James Leroy Wilson's blog

Sunday, July 29, 2007

Constitution Party on Ron Paul

From the Constitution Party website:
The Constitution Party presidential candidate will be selected at its convention in the spring of 2008. We can’t say for sure what will be decided by the convention delegates, but as the party who puts principle above party loyalty, it seems that in the unlikely event that Doctor No [Ron Paul] is able to capture the Republican nomination, we would stand behind him 100%.

The dilemma we have is that we cannot sit around and wait to see what the Republicans are going to do but must build the ark that true Constitutionalists can find refuge on when it dawns on them that the Republican and Democrat parties will let them drown. To that end we must work to secure ballot access in all 50 states NOW and find a candidate who can carry our principles into a presidential campaign which will more than likely find a left-of-center candidate carrying the Republican mantle.

If the Grand Old Party does choose to return to its conservative ideals by supporting Congressman Paul, then there will be ample opportunity to throw our support behind him should our delegates so decide. If he does not win the GOP nomination we will have done much of the work to gain the ballot lines necessary to field a candidate who shares our values and who will govern constitutionally. That candidate could be Ron Paul should he decide to continue his race by seeking the Constitution Party nomination.
This is quite a dilemma. By the time the Republican primaries are finishe
d thanks to what will be the most vicious and dishonest smear campaign in the history of the Republic (after the strategy of ignoring him had failed), Ron Paul will still have a much larger following and greater name recognition then than he does in this early stage of the campaign. Paul could probably launch an independent or third-party bid and get at least 10% of the popular vote and probably a lot more. If Ron Paul doesn't win the Republican nomination but decides to continue in the race, options include:

- Unity 08; see my column on it here.
- An independent run or creating a new third party, provided it gets tacit endorsement from the Libertarian Party and Constitution Party in that they don't nominate their own candidates. But if Paul runs as an independent, the ballot-access chances of both parties are hurt. But his pro-peace, pro-civil liberties message will also be effective outreach to many on the Left. The ends of both the LP and CP would be advanced, however imperfectly, by an independent Paul run, even if it does institutional damage to those parties.
- seeking the nomination of either the CP or the LP, but not both. This will be a bonanza for the party he chooses, as it would guarantee ballot access for that party in every state. Then again, he isn't a "pure" Constitution Party guy as he's a federalist on the abortion question and rejects protective tariffs, which the CP seems to favor. And he's an even less "pure" Libertarian, as he is more federalist than individualist on "moral" issues, more nationalist than laissez-faire on immigration, and favors national sovereignty over "free trade agreements."
- seeking the nomination of both parties. This could lead to conflicts and confusion on state ballot laws, and perhaps competition between the parties as to who will Paul represent in a particular state.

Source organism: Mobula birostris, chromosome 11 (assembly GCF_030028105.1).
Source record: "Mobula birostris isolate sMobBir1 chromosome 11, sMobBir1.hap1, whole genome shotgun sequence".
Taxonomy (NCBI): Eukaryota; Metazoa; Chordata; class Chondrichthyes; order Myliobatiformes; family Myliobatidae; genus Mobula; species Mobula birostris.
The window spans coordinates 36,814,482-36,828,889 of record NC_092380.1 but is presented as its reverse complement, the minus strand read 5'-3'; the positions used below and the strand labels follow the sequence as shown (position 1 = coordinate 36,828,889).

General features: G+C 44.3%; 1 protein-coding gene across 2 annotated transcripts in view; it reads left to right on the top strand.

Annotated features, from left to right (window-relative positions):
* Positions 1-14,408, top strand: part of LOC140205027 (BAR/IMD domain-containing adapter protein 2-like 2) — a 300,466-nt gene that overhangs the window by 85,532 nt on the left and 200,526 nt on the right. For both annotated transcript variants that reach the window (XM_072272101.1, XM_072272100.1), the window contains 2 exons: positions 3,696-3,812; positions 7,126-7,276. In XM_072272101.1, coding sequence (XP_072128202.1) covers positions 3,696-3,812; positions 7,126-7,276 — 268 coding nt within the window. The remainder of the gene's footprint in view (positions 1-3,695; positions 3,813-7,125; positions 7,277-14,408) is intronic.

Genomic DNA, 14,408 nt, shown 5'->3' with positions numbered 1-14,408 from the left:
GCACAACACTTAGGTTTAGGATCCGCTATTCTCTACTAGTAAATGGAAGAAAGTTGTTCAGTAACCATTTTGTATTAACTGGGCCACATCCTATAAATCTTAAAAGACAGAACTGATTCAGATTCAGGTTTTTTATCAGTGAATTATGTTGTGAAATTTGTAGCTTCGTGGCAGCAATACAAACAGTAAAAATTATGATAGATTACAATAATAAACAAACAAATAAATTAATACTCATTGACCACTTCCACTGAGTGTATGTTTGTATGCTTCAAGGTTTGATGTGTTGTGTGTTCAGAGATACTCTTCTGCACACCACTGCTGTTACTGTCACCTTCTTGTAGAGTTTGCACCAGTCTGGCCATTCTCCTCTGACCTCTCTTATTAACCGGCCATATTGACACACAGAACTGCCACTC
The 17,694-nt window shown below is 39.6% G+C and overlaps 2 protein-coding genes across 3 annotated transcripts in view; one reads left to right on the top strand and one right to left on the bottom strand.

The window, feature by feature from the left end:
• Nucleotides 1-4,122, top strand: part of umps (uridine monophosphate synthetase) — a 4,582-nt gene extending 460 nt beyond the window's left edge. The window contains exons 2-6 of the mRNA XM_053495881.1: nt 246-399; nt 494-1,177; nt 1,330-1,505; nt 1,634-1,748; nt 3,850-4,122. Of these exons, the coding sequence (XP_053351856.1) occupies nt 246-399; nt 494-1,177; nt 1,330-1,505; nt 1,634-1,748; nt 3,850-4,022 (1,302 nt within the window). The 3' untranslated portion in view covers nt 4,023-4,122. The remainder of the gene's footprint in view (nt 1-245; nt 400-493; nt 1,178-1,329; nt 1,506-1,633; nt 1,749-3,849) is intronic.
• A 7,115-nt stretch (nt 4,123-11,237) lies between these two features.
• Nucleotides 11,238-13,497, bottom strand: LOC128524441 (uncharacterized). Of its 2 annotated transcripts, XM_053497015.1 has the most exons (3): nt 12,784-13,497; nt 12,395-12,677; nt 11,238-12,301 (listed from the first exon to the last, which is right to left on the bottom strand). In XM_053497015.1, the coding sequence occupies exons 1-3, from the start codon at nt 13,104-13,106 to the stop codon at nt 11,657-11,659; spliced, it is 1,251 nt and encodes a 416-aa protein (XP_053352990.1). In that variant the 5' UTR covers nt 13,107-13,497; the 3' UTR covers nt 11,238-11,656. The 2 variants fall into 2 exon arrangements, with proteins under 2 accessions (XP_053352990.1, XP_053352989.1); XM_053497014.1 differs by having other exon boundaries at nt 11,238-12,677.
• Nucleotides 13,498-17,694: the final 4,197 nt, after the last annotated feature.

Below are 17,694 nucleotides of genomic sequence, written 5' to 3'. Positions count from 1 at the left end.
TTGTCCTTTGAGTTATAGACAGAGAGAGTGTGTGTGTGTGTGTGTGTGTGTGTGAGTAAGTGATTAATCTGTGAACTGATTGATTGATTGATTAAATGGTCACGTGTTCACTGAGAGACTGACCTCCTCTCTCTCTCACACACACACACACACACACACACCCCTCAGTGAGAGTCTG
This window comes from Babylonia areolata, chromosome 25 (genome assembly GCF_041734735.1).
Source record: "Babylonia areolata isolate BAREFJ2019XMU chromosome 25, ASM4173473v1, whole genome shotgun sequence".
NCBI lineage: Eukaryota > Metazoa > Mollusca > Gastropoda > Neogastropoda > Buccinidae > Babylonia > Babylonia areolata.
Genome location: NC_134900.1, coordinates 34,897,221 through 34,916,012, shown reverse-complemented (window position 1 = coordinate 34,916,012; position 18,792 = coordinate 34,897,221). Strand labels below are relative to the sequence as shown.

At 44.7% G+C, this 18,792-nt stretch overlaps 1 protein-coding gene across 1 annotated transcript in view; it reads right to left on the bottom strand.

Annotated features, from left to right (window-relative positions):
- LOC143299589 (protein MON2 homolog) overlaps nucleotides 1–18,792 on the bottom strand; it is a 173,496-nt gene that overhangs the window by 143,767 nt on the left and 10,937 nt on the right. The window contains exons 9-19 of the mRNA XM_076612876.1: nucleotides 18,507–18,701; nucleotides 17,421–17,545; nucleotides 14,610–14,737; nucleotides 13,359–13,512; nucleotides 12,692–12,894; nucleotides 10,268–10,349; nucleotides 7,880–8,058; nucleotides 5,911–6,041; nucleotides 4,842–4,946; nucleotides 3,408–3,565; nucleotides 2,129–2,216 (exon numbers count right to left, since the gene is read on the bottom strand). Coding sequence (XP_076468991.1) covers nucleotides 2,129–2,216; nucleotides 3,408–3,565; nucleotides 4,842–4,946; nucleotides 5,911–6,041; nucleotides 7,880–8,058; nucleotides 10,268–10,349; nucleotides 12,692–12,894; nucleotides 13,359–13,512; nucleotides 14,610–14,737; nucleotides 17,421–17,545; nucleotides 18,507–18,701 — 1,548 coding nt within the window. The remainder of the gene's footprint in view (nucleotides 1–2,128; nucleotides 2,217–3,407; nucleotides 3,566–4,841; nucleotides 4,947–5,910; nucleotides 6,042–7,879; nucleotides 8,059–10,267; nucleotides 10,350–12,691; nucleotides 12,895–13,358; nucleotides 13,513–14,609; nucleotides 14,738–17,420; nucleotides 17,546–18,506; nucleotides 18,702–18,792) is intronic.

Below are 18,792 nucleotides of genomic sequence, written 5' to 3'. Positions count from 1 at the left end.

Time will tell. But it brings me joy to even speculate about it. The Ron Paul grassroots so far has proven to be larger, more enthusiastic, and better organized than I had anticipated, so that his campaign at this point is now more good news than bad, with greater reasons for optimism now than when it started.

And, as I said then, it's better for Ron Paul to run than for everyone to wonder what might have been. Because now, I'm wondering about what might be, which is more fun than trying to speculate which Libertarian candidate has the best chance to win half a million votes.


  1. he's a federalist on abortion

    Um, I'm pretty sure his position is pure 10th Amendment on Abortion. That would be by definition not federalist, right?

  2. Well I hope either the Libertarians or the Constitutionalists would wake up and realize that Mr. Paul's platform is the one they should adopt. The areas where they disagree with Ron Paul are the areas where they are wrong. The Libertarians need to embrace the US Constitution and separation of powers between the state and federal government. The Constitutionalists of course need to overturn Roe V Wade but embrace the idea that punishing criminals is a State matter.

  3. Ellis,

    That's what I should have said, that he's pro-Tenth Amendment on abortion.

    The word "federalist" should probably go out the window. The sense I used it was in the pro-Constitution sense of the Federalist Papers, in which most issues are left to the states. But an equally valid view of the word is the way you see it, that it means "nationalist," or an expanded federal role in our lives as was the view of the old Federalist Party and its ideological heirs.


    I agree with you. But there are too many LP members who incongruously believe in anarchist principles and the statist electoral process. And there are too many CP members who incongruously understand state jurisdiction over moral and criminal matters yet want to ban abortions nationally. I don't think Ron Paul can ever please the hardest of the hard core of either party.

  4. I don't know that there is any mismatch between anarchist principals and voting ... after all, votes are weapons, and most anarchists who vote do so only in self defense.

    I'm not an anarchist, but as a minarchist, I agree with many of their principals